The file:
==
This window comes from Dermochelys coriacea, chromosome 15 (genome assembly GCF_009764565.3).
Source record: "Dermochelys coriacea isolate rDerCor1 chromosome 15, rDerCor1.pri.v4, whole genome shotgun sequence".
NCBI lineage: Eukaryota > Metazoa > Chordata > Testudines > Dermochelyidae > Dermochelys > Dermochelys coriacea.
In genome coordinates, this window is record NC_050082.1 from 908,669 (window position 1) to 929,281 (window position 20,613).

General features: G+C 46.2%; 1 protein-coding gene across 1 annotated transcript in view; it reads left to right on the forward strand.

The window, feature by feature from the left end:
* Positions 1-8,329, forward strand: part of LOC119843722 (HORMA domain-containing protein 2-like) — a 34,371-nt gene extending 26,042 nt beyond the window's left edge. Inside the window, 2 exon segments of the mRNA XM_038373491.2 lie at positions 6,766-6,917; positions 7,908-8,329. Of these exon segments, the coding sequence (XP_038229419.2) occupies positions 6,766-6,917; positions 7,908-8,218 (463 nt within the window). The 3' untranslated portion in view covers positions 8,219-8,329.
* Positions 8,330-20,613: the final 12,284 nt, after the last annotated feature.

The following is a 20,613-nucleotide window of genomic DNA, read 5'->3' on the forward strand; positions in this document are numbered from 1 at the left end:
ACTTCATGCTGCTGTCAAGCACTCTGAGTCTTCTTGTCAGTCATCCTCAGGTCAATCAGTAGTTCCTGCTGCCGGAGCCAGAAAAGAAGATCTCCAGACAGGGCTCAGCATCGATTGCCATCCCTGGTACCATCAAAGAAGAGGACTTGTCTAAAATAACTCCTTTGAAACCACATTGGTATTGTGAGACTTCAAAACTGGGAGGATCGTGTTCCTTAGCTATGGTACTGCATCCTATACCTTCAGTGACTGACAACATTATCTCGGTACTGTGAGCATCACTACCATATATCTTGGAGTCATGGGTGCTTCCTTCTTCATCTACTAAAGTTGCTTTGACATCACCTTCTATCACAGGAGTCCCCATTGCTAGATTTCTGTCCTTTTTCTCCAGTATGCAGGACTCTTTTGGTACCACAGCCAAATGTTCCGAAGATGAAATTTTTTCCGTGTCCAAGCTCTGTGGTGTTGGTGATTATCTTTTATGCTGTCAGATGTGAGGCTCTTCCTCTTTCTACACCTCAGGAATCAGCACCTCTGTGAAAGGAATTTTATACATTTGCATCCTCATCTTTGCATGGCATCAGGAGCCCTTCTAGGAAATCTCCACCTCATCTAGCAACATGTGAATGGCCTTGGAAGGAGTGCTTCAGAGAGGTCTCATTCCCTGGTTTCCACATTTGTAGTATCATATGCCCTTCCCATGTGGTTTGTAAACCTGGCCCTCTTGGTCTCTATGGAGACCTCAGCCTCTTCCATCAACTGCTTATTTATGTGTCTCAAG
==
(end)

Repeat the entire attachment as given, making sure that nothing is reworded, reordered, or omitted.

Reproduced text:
This window comes from Dermochelys coriacea, chromosome 15 (genome assembly GCF_009764565.3).
Source record: "Dermochelys coriacea isolate rDerCor1 chromosome 15, rDerCor1.pri.v4, whole genome shotgun sequence".
NCBI lineage: Eukaryota > Metazoa > Chordata > Testudines > Dermochelyidae > Dermochelys > Dermochelys coriacea.
In genome coordinates, this window is record NC_050082.1 from 908,669 (window position 1) to 929,281 (window position 20,613).

General features: G+C 46.2%; 1 protein-coding gene across 1 annotated transcript in view; it reads left to right on the forward strand.

The window, feature by feature from the left end:
* Positions 1-8,329, forward strand: part of LOC119843722 (HORMA domain-containing protein 2-like) — a 34,371-nt gene extending 26,042 nt beyond the window's left edge. Inside the window, 2 exon segments of the mRNA XM_038373491.2 lie at positions 6,766-6,917; positions 7,908-8,329. Of these exon segments, the coding sequence (XP_038229419.2) occupies positions 6,766-6,917; positions 7,908-8,218 (463 nt within the window). The 3' untranslated portion in view covers positions 8,219-8,329.
* Positions 8,330-20,613: the final 12,284 nt, after the last annotated feature.

The following is a 20,613-nucleotide window of genomic DNA, read 5'->3' on the forward strand; positions in this document are numbered from 1 at the left end:
ACTTCATGCTGCTGTCAAGCACTCTGAGTCTTCTTGTCAGTCATCCTCAGGTCAATCAGTAGTTCCTGCTGCCGGAGCCAGAAAAGAAGATCTCCAGACAGGGCTCAGCATCGATTGCCATCCCTGGTACCATCAAAGAAGAGGACTTGTCTAAAATAACTCCTTTGAAACCACATTGGTATTGTGAGACTTCAAAACTGGGAGGATCGTGTTCCTTAGCTATGGTACTGCATCCTATACCTTCAGTGACTGACAACATTATCTCGGTACTGTGAGCATCACTACCATATATCTTGGAGTCATGGGTGCTTCCTTCTTCATCTACTAAAGTTGCTTTGACATCACCTTCTATCACAGGAGTCCCCATTGCTAGATTTCTGTCCTTTTTCTCCAGTATGCAGGACTCTTTTGGTACCACAGCCAAATGTTCCGAAGATGAAATTTTTTCCGTGTCCAAGCTCTGTGGTGTTGGTGATTATCTTTTATGCTGTCAGATGTGAGGCTCTTCCTCTTTCTACACCTCAGGAATCAGCACCTCTGTGAAAGGAATTTTATACATTTGCATCCTCATCTTTGCATGGCATCAGGAGCCCTTCTAGGAAATCTCCACCTCATCTAGCAACATGTGAATGGCCTTGGAAGGAGTGCTTCAGAGAGGTCTCATTCCCTGGTTTCCACATTTGTAGTATCATATGCCCTTCCCATGTGGTTTGTAAACCTGGCCCTCTTGGTCTCTATGGAGACCTCAGCCTCTTCCATCAACTGCTTATTTATGTGTCTCAAG